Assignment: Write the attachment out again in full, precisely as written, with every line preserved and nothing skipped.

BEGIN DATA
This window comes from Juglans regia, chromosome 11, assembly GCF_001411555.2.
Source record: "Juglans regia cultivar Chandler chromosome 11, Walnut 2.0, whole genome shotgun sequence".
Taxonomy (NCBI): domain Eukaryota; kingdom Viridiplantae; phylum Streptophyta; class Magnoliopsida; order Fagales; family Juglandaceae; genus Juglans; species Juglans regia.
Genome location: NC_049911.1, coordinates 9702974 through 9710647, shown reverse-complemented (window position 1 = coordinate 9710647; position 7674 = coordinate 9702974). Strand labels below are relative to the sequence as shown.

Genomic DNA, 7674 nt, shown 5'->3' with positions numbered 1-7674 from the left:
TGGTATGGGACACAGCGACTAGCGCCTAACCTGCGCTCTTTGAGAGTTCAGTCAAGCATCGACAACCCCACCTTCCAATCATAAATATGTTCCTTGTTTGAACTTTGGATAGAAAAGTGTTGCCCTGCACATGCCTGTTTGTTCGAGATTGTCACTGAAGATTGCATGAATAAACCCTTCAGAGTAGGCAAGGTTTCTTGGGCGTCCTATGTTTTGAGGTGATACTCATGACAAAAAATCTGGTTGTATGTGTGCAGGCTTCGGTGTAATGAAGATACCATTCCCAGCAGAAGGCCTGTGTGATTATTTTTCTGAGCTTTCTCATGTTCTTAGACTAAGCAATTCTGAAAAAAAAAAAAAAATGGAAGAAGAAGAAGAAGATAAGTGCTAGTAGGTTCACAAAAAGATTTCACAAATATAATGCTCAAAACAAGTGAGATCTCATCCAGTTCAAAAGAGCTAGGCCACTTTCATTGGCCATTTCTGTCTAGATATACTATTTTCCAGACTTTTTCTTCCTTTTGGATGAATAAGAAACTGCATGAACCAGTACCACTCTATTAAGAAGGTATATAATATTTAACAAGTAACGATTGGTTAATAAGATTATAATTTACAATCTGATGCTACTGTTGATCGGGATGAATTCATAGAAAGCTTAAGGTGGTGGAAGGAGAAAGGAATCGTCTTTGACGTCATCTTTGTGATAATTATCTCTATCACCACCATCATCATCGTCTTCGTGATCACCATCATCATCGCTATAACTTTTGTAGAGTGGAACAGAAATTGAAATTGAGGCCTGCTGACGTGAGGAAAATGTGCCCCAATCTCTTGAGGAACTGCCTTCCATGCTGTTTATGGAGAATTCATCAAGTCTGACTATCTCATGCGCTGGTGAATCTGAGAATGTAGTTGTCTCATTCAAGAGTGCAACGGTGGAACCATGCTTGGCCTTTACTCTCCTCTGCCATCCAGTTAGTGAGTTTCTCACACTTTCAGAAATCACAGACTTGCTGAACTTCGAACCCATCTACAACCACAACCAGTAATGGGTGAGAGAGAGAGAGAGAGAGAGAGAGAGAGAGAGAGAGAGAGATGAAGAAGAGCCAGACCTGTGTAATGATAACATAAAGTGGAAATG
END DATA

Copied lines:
This window comes from Juglans regia, chromosome 11, assembly GCF_001411555.2.
Source record: "Juglans regia cultivar Chandler chromosome 11, Walnut 2.0, whole genome shotgun sequence".
Taxonomy (NCBI): domain Eukaryota; kingdom Viridiplantae; phylum Streptophyta; class Magnoliopsida; order Fagales; family Juglandaceae; genus Juglans; species Juglans regia.
Genome location: NC_049911.1, coordinates 9702974 through 9710647, shown reverse-complemented (window position 1 = coordinate 9710647; position 7674 = coordinate 9702974). Strand labels below are relative to the sequence as shown.

Genomic DNA, 7674 nt, shown 5'->3' with positions numbered 1-7674 from the left:
TGGTATGGGACACAGCGACTAGCGCCTAACCTGCGCTCTTTGAGAGTTCAGTCAAGCATCGACAACCCCACCTTCCAATCATAAATATGTTCCTTGTTTGAACTTTGGATAGAAAAGTGTTGCCCTGCACATGCCTGTTTGTTCGAGATTGTCACTGAAGATTGCATGAATAAACCCTTCAGAGTAGGCAAGGTTTCTTGGGCGTCCTATGTTTTGAGGTGATACTCATGACAAAAAATCTGGTTGTATGTGTGCAGGCTTCGGTGTAATGAAGATACCATTCCCAGCAGAAGGCCTGTGTGATTATTTTTCTGAGCTTTCTCATGTTCTTAGACTAAGCAATTCTGAAAAAAAAAAAAAAATGGAAGAAGAAGAAGAAGATAAGTGCTAGTAGGTTCACAAAAAGATTTCACAAATATAATGCTCAAAACAAGTGAGATCTCATCCAGTTCAAAAGAGCTAGGCCACTTTCATTGGCCATTTCTGTCTAGATATACTATTTTCCAGACTTTTTCTTCCTTTTGGATGAATAAGAAACTGCATGAACCAGTACCACTCTATTAAGAAGGTATATAATATTTAACAAGTAACGATTGGTTAATAAGATTATAATTTACAATCTGATGCTACTGTTGATCGGGATGAATTCATAGAAAGCTTAAGGTGGTGGAAGGAGAAAGGAATCGTCTTTGACGTCATCTTTGTGATAATTATCTCTATCACCACCATCATCATCGTCTTCGTGATCACCATCATCATCGCTATAACTTTTGTAGAGTGGAACAGAAATTGAAATTGAGGCCTGCTGACGTGAGGAAAATGTGCCCCAATCTCTTGAGGAACTGCCTTCCATGCTGTTTATGGAGAATTCATCAAGTCTGACTATCTCATGCGCTGGTGAATCTGAGAATGTAGTTGTCTCATTCAAGAGTGCAACGGTGGAACCATGCTTGGCCTTTACTCTCCTCTGCCATCCAGTTAGTGAGTTTCTCACACTTTCAGAAATCACAGACTTGCTGAACTTCGAACCCATCTACAACCACAACCAGTAATGGGTGAGAGAGAGAGAGAGAGAGAGAGAGAGAGAGAGAGAGAGAGATGAAGAAGAGCCAGACCTGTGTAATGATAACATAAAGTGGAAATG